Nodabase.net

Tvangsprotokollene

Description

Health care professionals are required to record every incident of coercive restraint every time a patient is tied down. The employee in charge is required to explain why restraints were needed and how long the patient had to be restrained.

After a fighting for six months to get access to these logbooks through public information laws, VG digitized several thousand handwritten notes with the purpose of analysing the extent and use of coercion at psychiatric institutions in Norway.

Several of Norway’s leading legal experts and law professors in the field of coercion in psychiatric health care reviewed the justifications and concluded that the material exposed extensive statutory violations, questionable justifications for why restraints were used and serious discrepancies in how psychiatric wards and hospitals put coercion into practice. VG also revealed how the State control agencies that are tasked with ensuring patient rights, failed to do their job.

Origin

The origin of VG’s investigation was a story we published in March 2016 about a young woman who petitioned the court to release her from a psychiatric hospital so she could take her own life. VG’s journalists stayed in contact with the woman, learning that she had spent the majority of the last two years tied down in a bed at a psychiatric hospital in Oslo.

By investigating the difficult ethical issues in her case, the journalists wanted to figure out just how unique her story was. How often are patients being tied down and for how long?

VG contacted 102 institutions that are authorized to use coercion in April 2016. VG found that the hospitals failed to report about 1 out of 4 incidents of restraint. St Olav’s Hospital in Trondheim and the Møre og Romsdal Hospital Trust, among others, failed to report 80% of all incidents where belts were used to restrain patients.

Data

We learned that hospitals are required to keep handwritten notes for each incident of coercion. The procedure has not changed in 170 years.

Information from patient journals are normally exempt from public disclosure, and many hospitals refused to hand the logbooks over, but VG fought for the right to review those records – and after three rounds of complaints with the national health authorities VG finally won; we were given copies of several thousand pages of information.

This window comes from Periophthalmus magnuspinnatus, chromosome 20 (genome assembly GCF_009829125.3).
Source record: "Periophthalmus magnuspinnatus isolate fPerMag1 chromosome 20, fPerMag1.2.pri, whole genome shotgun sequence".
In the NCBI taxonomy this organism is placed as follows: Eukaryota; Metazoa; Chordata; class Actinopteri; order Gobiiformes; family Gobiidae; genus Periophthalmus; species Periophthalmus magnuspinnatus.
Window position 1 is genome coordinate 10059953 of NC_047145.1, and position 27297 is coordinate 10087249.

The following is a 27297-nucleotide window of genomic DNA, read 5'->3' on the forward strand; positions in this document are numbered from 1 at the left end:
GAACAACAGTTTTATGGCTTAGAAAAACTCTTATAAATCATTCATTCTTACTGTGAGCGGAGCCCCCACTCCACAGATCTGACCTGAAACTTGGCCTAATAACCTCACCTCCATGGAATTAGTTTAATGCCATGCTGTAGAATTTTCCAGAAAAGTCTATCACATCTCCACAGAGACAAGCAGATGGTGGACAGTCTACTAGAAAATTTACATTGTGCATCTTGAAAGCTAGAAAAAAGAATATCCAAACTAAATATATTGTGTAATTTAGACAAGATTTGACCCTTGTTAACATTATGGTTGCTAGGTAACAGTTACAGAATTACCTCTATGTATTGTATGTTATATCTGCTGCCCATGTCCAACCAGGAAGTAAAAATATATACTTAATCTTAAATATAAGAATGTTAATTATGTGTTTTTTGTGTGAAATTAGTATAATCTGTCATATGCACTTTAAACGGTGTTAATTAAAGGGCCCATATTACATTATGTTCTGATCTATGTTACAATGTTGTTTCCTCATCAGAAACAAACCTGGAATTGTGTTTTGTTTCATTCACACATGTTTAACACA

We digitized the logbooks and devised an analytics tool where the information could be divided into graphics and diagrams that show the times of year, weeks and days on which patients were tied down.

The final material contains the full coercion logs from 2015 for 14 psychiatric institutions, documenting 2538 incidents of coercion use against 996 patients. 640 incidents were considered unlawful or problematic by legal experts.

Resources

Effectively two journalists for two months to do the digitization, with help from one data scientist and one editorial developer to structure the dataset, analysis and tools development.

Impact

VG’s publications led to several national and regional investigations into how hospitals could reduce the use of coercion. All hospitals were ordered to review their previous coercion statistics and told to report accurate figures this time. There are plans to introduce a new registration system starting in 2017.

The Parliamentary Ombudsman, the Minister of Health and legal experts said VG’s journalistic efforts brought great concern for the rights of the weakest patient groups in our society.

The Minister of Health announced that he would like to reorganize the entire Control Commission system. There will be made modifications to their tasks in short term, and a full reorganization or shutdown in the longer term.

The Chief County Medical Officer for Oslo and Akershus Counties initiated two regulatory investigations based on VG’s findings, and many families talk about bringing their cases to the courts after learning the rights of their family members may have been violated.

Obstacles

1. Getting the data

While some institutions immediately understood the importance of being transparent about how they used physical coercion, some institutions systematically tried to undermine the release of the coercion logs and fought for several months to keep them secret. It took around half a year – and three complaints to the Ministry of Health – to establish that the logs should be made public under Norway’s freedom of information laws.

2. Manual work to digitize handwritten copies

Hard-to-read copies of the handwritten logs made OCR or automated digitization out of the question. The logs (around 10,000 rows of data) were manually digitized, cleaned, tagged to make analysis and publication of the database possible.

Go to case website
Built on WordPress by Smart Media AS